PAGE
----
10.  I took a random-sample look at the Falcons-Steelers game Monday night, and I continue not to love Matt Ryan.  To me, the guy is an average QB with a good supporting cast, and a lot of love from know-nothing fools like John Clayton.  I don’t see any improvement in him since his rookie season.

11.  I had the Browns-Bucs game on at the same time as the Broncos-Jaguars Sunday, and I found it interesting.  The Browns fans instantly love Peyton Hillis, which I told a lot of them would happen.  Peyton was Peyton on Sunday; he ran hard, and caught 4 passes, and looked like the best white halfback in the NFL since the 80s.  He also fumbled twice, and lost one.  To the Browns’ credit, they seem to realize that Hillis is no FB, and that he needs the ball to be an effective player.  I’m happy for him that he’s found a place to get a chance to do what he does.

12.  I’m putting the over/under on Seneca Wallace’s elevation to Browns starting QB at 5.5 games.  Jake Delhomme just continues to throws the ball to the other team too much.  Wallace is a better player, and would give the Browns a better chance to win.  In other QB news, nobody in the Browns organization seems to view Colt McCoy as a legitimate candidate to ever be a long-term NFL starter.  That shows that they’ve got a much better/more realistic personnel operation in place here.

13.  The Bucs, on the other hand, have their QB for years to come.  I put Josh Freeman right behind Matthew Stafford, even with Joe Flacco, and ahead of Matt Ryan, Mark Sanchez, and Chad Henne among 2008/2009 drafted QBs.  He’s big, smart, athletic, and poised, and he throws a very nice ball.  I like him better than Sam Bradford, too, but I didn’t want to include 2010 guys, with them having so little experience so far.

14.  Robert Ayers looked excellent on Sunday for the Broncos, in a variety of roles.  Never mind the tempered “he looked okay” praise from the Denver media, who don’t have any idea what they’re looking at.  Ayers consistently whipped Eben Britton in the pass-rush game, and got his first sack, and he also looked sure of himself reacting to the run, and playing man-to-man coverage.  If the Broncos had ever led, and/or the Jaguars ever had to throw the ball down the field, Ayers may have had a couple more sacks, the way he was playing.  I think he’s going to replace Elvis Dumervil’s production this season, and they’ll be a monster pair in 2011.  Ayers will ultimately be the better all-around player, though, because he offers more in the running game.  I believe that Mike Mayock had it exactly right when he predicted that Ayers would be the best defensive player in the 2009 Draft in 3 years.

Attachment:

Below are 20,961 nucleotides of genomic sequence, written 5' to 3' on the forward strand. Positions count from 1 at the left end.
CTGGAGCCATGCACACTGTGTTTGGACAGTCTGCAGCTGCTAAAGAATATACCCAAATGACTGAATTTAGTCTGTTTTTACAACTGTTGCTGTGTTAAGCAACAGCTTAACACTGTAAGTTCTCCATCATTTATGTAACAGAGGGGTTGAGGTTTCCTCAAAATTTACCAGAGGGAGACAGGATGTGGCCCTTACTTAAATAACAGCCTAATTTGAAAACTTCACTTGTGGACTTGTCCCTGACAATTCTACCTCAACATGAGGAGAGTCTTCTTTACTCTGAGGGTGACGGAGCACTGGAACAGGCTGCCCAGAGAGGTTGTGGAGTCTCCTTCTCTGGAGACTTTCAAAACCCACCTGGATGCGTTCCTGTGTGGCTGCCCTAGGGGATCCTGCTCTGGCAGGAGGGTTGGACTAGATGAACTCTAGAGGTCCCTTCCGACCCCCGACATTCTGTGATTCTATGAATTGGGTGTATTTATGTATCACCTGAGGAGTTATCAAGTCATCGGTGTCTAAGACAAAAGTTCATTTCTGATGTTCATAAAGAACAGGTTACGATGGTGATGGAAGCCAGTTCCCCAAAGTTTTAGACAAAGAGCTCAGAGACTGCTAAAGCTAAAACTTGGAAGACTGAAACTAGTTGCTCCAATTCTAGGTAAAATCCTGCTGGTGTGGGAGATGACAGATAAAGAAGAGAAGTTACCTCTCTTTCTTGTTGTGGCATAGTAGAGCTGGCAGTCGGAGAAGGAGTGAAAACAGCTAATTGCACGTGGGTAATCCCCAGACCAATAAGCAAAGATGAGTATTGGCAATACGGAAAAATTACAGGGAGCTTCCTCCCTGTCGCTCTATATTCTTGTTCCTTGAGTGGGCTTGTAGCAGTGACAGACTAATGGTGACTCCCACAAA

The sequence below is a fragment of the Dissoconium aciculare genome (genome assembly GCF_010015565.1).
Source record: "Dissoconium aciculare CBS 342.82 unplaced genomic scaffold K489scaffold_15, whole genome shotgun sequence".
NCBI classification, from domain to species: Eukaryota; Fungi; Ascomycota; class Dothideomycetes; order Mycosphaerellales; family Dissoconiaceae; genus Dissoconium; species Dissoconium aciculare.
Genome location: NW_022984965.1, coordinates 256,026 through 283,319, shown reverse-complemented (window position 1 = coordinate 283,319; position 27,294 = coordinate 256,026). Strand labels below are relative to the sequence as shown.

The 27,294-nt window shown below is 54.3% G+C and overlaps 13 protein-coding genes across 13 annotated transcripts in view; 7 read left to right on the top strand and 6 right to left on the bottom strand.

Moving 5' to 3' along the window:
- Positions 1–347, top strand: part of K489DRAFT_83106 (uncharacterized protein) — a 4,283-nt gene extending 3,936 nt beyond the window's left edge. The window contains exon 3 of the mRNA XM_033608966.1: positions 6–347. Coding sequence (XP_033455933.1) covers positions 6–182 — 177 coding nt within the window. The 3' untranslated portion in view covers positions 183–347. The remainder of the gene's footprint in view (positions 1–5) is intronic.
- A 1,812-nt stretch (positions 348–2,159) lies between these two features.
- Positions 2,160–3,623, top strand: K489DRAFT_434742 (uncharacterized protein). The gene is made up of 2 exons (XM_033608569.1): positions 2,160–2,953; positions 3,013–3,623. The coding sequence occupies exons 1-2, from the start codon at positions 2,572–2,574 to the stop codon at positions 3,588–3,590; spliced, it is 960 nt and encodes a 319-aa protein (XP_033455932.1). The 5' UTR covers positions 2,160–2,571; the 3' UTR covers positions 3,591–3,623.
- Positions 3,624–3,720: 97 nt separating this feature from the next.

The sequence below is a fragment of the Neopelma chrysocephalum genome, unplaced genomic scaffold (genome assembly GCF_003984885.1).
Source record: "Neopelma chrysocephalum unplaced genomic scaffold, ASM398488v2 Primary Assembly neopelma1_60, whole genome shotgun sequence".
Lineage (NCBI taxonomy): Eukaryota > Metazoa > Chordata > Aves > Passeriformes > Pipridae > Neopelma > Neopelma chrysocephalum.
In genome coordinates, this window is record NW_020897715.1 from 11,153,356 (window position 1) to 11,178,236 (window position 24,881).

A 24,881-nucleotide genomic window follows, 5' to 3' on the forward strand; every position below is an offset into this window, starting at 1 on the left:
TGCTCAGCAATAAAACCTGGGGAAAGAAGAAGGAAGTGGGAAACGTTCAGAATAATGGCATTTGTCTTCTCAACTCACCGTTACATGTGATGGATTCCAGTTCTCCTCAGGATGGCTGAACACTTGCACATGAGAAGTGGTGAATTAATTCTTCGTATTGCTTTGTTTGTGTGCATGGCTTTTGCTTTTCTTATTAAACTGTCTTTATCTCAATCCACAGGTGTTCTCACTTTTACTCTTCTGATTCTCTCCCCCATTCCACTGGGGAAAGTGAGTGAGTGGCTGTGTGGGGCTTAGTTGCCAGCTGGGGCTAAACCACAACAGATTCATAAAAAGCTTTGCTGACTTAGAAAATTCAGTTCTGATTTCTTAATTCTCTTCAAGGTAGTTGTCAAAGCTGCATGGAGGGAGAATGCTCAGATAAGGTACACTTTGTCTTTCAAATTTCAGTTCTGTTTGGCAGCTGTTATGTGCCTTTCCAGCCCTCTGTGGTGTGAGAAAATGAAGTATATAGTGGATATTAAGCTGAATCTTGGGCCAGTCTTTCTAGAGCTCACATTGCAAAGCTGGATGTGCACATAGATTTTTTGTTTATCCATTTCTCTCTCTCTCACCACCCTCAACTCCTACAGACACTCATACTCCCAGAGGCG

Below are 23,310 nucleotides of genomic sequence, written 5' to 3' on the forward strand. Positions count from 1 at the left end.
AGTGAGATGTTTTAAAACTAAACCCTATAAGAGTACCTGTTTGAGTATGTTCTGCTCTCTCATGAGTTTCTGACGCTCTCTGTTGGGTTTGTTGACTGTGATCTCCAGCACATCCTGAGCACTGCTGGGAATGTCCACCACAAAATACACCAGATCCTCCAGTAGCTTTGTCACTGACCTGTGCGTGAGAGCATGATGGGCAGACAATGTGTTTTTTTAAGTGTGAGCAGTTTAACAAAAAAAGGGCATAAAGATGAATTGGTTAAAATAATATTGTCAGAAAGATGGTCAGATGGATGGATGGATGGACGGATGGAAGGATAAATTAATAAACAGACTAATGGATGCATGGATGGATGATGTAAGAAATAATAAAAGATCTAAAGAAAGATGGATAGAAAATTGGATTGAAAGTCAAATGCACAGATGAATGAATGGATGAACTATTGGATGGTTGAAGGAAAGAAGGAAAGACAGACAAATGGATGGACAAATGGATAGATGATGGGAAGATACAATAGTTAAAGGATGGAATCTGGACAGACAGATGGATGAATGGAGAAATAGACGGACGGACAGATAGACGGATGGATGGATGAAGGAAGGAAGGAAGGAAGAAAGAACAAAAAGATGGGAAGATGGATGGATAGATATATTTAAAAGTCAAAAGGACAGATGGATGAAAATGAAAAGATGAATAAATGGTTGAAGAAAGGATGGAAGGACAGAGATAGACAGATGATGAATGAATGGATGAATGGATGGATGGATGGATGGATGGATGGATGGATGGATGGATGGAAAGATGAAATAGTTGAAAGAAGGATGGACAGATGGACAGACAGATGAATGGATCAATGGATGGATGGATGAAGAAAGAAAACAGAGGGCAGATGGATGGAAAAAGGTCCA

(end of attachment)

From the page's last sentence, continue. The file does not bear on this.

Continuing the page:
15.  The Redskins sure looked like a Mike Shanahan team, in conservatively protecting a lead Sunday night.  The criticism of Shanahan’s decision to “take points off the board”  in the 3rd quarter is utterly asinine.  The only reason NOT to take a field goal off the board when a penalty gives you a first down is that you’re afraid of what some second-guessing ass-clown like John Czarnecki will say.  Shanahan is not afraid of that, and no coach should be.  Don’t let anybody tell you that the numbers are with keeping the FG, because they’re not.  If I have a 50% chance of scoring a TD, a 45% chance of kicking a later FG, and a 5% chance of scoring no points, (which is conservative), my expected outcome is 4.85 points, which is clearly superior to keeping 3 points.

16.  The Cowboys have been beaten up badly today, so I’m not going to pile on.  They didn’t look like a real contender Sunday night, but they still have a ton of talent.

17.  The Jets are really good on defense, but you can throw the ball downfield on them.  Antonio Cromartie is not a good CB, and people need to stop perpetuating the myth that he is.

18.  Speaking of the Jets, they have a big problem at Left Guard, because Matt Slauson has really been struggling, and Vladimir Ducasse has reportedly been even worse in practice.  I’m not one of these people who thinks Alan Faneca is good, or should have been kept.  I’ll leave that second-guessing nonsense to others.  I’ll just say that until either Slauson or Ducasse gets better, this is going to be a major problem.  Between that issue, and Mark Sanchez’s clear lack of readiness for prime time, let’s all stop loving on the Jets’ man-parts, mmmmkay?

19.  The Jets had no ability to exploit this, but the Ravens can definitely be had over the top.  I’d run a ton of 4-verticals at them, and bet that my QB can riddle them with downfield throws.  The Ravens might have the worst secondary in the NFL, outside of Detroit, if anybody can protect long enough to exploit it.  I think Cincinnati is going to start showing signs of it this week, and Denver and New England are going to exploit it badly in weeks 5 and 6.

20.  If I were a Chiefs fan (and thank goodness I’m not), I’d be really happy with what I saw of Glenn Dorsey and Tyson Jackson on Monday Night.  Both of them looked much improved, which should come as no surprise.  Defensive linemen take time to learn how to play in the NFL.  Dorsey was outstanding, in particular.

21.  I said I’m happy I’m not a Chiefs fan, but they do get my respect.  They helped their team win a big opening game by getting extremely loud.  Great showing by the Arrowhead faithful.

22.  Has anybody noticed how bad that Chargers are in punt coverage?  This is a continuing problem for them, and it tends to refute the meme about them having great top-to-bottom roster talent.  I think they have great top-of-the-roster talent, and not much more than that.

It’s 1:21 AM, so I’m off the the rack.  I’ll try to get some more watching/writing done tomorrow or Wednesday.  Have a great Tuesday, friends!

Originally posted at One Man Football

1.  I’m not in the arguing business, I’m in the saying what I think business.
2.  I get my information from my eyes.